As schools, churches and advocates worked frantically to ensure the safety of children left behind following Wednesday’s immigration raids, federal officials insisted that districts and parents alike were given “ample ” opportunity to make arrangements.
In a conference call with media, federal officials provided more details on the “largest single state immigration enforcement operation in our nation’s history,” Thursday afternoon, a day after 680 people were detained at multiple food processing plants in Mississippi. Late Thursday, around 400 people remained in custody.
“We took a lot of steps to make sure that if they had children that were in school, the schools were aware of what we were doing and how to get in touch with us,” said Jere Miles, special agent in charge for Homeland Security Investigations New Orleans. “I can also say that we gave them numerous opportunities to make phone calls.”
This statement contradicts media reports — according to contents of an email obtained by Mississippi Today, ten cell phones were provided to the 680 detainees.
“As you parse out a timeline, I say they were given a heads up. They (school districts) were told while we were in the process of conducting the operation,” Miles said. “We advised them after we had already started execution of the search warrant.”
U.S. Attorney Mike Hurst said U.S. Immigration and Customs Enforcement did not contact anyone outside of law enforcement, such as the Mississippi Department of Child Protection Services, ahead of the raid “…because of the nature of executing federal criminal search warrants.”
Officials did not say whether any of the companies that employed these workers faced any repercussions.
Officials offered preliminary numbers on the raids, but noted that agents are still processing and these figures could change. Of the 680 people arrested:
- 32 people were released on site for “humanitarian reasons”
- 271 people were released
- 377 people remain detained
- During the raid, officials discovered that 18 workers were under the age of 18
Those who are still detained are in custody in Louisiana and Mississippi, said ICE communications director Bryan Cox. Cox did not identify specific locations. All juveniles were released, and those who were detained but released will eventually be required to appear before an immigration judge, officials said.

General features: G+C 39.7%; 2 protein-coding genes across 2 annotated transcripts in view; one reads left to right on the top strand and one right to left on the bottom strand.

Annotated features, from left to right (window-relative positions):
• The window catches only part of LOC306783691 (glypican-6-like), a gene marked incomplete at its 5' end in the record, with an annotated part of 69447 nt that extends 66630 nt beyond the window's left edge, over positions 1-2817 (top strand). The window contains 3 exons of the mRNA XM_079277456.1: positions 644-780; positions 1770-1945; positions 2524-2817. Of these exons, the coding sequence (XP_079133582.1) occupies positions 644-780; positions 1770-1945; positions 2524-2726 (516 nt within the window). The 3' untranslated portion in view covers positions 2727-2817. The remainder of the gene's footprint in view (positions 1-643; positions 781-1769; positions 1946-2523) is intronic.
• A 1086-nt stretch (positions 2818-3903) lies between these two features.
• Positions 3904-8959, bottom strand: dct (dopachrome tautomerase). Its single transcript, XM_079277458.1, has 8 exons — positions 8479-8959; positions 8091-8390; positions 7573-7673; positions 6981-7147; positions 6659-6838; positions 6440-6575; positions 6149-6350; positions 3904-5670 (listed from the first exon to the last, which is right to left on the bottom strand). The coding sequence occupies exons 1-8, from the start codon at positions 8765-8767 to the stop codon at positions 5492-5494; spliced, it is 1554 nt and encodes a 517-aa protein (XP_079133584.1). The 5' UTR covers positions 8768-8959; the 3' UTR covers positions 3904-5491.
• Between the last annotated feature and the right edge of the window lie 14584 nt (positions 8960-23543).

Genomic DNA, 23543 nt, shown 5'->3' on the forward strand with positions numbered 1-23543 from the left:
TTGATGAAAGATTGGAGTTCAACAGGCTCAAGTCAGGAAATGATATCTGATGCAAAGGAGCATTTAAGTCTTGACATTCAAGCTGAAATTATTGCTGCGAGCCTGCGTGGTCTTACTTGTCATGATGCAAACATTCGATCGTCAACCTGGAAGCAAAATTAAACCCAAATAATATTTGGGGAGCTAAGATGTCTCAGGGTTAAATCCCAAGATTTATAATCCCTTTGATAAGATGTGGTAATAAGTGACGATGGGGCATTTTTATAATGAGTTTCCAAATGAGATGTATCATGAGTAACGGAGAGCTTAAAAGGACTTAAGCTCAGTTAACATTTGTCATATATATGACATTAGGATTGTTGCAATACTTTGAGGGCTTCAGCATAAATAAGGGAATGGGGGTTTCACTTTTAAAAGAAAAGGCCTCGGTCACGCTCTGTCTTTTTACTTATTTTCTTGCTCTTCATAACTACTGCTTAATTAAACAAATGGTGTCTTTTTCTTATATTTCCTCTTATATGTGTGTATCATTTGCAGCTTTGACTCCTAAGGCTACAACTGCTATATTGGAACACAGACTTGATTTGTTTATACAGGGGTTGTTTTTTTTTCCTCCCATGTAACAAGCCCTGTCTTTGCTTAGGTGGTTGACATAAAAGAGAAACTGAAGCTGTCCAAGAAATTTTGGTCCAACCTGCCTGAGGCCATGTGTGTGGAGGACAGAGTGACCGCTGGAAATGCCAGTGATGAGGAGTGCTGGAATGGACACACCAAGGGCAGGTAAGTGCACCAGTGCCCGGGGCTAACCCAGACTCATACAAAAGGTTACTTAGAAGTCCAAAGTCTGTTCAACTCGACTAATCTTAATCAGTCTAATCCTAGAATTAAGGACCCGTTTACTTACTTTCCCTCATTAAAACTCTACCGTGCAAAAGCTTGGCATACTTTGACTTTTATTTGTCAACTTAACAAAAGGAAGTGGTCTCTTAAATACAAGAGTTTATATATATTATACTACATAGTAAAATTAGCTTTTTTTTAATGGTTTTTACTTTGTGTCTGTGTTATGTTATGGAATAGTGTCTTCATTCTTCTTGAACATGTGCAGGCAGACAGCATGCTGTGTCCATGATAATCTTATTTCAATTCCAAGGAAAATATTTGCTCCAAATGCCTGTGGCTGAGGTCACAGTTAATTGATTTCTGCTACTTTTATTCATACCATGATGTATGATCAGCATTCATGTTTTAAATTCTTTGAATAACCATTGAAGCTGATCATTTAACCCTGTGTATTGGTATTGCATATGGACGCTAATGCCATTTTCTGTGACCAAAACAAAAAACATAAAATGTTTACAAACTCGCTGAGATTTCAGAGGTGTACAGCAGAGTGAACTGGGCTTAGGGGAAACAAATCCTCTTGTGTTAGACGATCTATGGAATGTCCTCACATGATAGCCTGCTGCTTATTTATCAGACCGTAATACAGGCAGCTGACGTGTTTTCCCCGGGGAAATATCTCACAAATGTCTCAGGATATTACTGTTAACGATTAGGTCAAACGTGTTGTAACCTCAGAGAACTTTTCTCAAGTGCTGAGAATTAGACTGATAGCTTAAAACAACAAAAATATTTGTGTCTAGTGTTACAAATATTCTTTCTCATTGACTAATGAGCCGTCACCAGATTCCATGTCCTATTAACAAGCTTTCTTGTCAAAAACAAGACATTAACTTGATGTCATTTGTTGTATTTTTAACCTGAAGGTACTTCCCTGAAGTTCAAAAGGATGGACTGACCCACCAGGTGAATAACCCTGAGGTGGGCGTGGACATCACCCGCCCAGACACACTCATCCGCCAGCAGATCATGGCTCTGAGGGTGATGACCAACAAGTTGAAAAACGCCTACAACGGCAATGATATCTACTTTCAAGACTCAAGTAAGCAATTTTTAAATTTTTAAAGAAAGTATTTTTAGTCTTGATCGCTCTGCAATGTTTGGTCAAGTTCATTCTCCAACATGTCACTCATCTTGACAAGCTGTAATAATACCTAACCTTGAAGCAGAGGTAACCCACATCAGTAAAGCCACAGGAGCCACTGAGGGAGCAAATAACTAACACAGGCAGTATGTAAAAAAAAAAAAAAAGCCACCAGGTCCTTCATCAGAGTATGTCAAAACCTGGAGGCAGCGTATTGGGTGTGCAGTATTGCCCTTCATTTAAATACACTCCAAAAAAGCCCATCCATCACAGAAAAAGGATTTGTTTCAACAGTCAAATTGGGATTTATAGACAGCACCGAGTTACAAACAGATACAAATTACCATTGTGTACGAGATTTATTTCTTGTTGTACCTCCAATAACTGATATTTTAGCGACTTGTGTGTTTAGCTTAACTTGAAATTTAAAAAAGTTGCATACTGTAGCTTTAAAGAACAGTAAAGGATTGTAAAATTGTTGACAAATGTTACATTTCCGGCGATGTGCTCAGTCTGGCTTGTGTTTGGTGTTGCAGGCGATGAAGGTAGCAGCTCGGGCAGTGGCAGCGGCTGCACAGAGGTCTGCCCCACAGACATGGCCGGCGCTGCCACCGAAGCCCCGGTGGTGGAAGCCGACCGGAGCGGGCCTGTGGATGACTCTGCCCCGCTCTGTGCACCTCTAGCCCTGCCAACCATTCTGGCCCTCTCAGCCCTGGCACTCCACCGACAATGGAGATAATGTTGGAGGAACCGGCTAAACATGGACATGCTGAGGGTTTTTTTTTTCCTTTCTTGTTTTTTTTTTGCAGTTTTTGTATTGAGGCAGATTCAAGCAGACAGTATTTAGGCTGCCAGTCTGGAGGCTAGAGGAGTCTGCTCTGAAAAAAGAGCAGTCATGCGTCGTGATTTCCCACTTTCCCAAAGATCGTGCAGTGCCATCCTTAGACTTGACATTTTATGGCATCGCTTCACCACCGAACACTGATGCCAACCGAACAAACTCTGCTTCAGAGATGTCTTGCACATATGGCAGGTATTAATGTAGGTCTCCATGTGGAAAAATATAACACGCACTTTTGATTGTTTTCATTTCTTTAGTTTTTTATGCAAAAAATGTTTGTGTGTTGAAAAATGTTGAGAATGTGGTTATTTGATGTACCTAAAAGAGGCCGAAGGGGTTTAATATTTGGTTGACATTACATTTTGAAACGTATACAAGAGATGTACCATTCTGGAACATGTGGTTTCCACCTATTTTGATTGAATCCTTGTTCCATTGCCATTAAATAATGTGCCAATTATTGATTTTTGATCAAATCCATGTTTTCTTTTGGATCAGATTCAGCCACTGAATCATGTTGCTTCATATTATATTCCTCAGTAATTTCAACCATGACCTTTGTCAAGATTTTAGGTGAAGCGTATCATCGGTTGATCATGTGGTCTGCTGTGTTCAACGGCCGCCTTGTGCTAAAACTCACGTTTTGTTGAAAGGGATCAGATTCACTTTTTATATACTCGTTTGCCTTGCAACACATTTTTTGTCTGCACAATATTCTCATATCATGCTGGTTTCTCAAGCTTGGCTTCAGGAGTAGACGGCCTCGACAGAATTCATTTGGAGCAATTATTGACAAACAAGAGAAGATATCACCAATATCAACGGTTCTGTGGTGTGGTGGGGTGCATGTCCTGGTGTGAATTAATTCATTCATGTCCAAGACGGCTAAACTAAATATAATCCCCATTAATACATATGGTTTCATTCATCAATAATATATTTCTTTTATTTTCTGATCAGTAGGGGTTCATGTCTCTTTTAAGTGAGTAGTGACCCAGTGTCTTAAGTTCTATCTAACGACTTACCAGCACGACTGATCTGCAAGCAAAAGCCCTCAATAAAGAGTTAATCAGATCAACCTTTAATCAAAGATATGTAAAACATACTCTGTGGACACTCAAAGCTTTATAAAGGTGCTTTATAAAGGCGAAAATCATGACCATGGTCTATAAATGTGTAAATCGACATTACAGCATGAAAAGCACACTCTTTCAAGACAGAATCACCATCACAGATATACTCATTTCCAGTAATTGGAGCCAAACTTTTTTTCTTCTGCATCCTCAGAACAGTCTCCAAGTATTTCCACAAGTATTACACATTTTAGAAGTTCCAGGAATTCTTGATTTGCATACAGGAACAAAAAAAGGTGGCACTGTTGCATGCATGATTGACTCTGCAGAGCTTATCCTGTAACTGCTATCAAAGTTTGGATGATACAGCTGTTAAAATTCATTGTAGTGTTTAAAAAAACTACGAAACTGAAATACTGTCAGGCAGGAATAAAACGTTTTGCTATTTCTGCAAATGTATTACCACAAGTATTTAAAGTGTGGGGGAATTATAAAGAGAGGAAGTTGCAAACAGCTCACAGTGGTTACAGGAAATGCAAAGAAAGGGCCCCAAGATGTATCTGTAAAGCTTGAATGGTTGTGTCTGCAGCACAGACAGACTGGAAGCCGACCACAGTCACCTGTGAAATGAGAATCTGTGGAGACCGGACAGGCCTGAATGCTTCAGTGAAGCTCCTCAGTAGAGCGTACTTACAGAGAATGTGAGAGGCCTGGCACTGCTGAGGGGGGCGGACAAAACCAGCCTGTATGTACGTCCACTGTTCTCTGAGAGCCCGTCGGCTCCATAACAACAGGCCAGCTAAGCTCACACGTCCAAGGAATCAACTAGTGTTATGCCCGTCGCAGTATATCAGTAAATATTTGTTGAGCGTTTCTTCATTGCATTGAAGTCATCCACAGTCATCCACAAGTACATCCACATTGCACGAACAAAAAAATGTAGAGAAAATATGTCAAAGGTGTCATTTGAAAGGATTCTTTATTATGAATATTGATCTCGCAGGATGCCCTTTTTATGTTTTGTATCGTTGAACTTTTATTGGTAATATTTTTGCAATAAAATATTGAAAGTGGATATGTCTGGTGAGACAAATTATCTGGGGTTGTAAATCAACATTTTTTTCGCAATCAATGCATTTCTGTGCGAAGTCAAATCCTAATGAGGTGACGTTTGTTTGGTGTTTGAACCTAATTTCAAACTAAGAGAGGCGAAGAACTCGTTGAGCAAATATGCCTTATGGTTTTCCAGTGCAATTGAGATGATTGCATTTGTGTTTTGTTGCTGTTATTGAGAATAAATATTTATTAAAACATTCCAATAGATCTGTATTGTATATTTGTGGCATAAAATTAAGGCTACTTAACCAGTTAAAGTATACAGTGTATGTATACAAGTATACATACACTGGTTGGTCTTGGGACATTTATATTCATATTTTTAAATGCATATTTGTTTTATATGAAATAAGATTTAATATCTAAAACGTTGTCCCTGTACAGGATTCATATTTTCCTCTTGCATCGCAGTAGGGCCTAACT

ICE returned those who were released to the sites where they were initially detained.
Thursday afternoon in Morton – about 40 miles east of Jackson – family members and friends of those detained during the raids waited outside of the Koch Foods Inc., plant in hopes that their loved ones would return. Gabriela Rosales told Mississippi Today she waited outside of the plant since she first heard the news Wednesday morning, until the wee hours Thursday morning.
“I’ve been here since 4 a.m. today and I was here all night last night, but no one has come yet,” she said. “This is a terrible situation.”
She took her kids to school and returned to the plant to continue waiting. Many people sat in their vehicles, surrounded by others with the same worry in their faces.
Meanwhile, advocacy groups and faith leaders from around the state rallied together at the NAACP headquarters in Jackson Thursday afternoon to condemn the raid and its aftermath, and to express continued support for Mississippians affected by the raids.
In a statement, the group said: “These raids are inconsistent with our values. In Mississippi, we appreciate neighbors who work hard and are committed to their families. Those are exactly the kind of people who were zip-tied and locked up by ICE yesterday. The government is punishing the kind of people we’ve come to appreciate and embrace as neighbors, and this is inconsistent with what we believe about what’s right and what America stands for.”
“This is telling me that we are not alone,” Father Odel Medina, pastor of St. Ann’s Catholic Church in Carthage, where many members were impacted, said.
Organizers announced that a legal team was being formed, led by Amelia McGowan of Mississippi Center for Justice and consisting of attorneys from the Mississippi Immigrants Rights Alliance and other groups.
Patricia Ice, MIRA’s legal director, said advocates were still trying to assess who needed legal support following the large-scale operation.
Eric Shelton contributed to this report.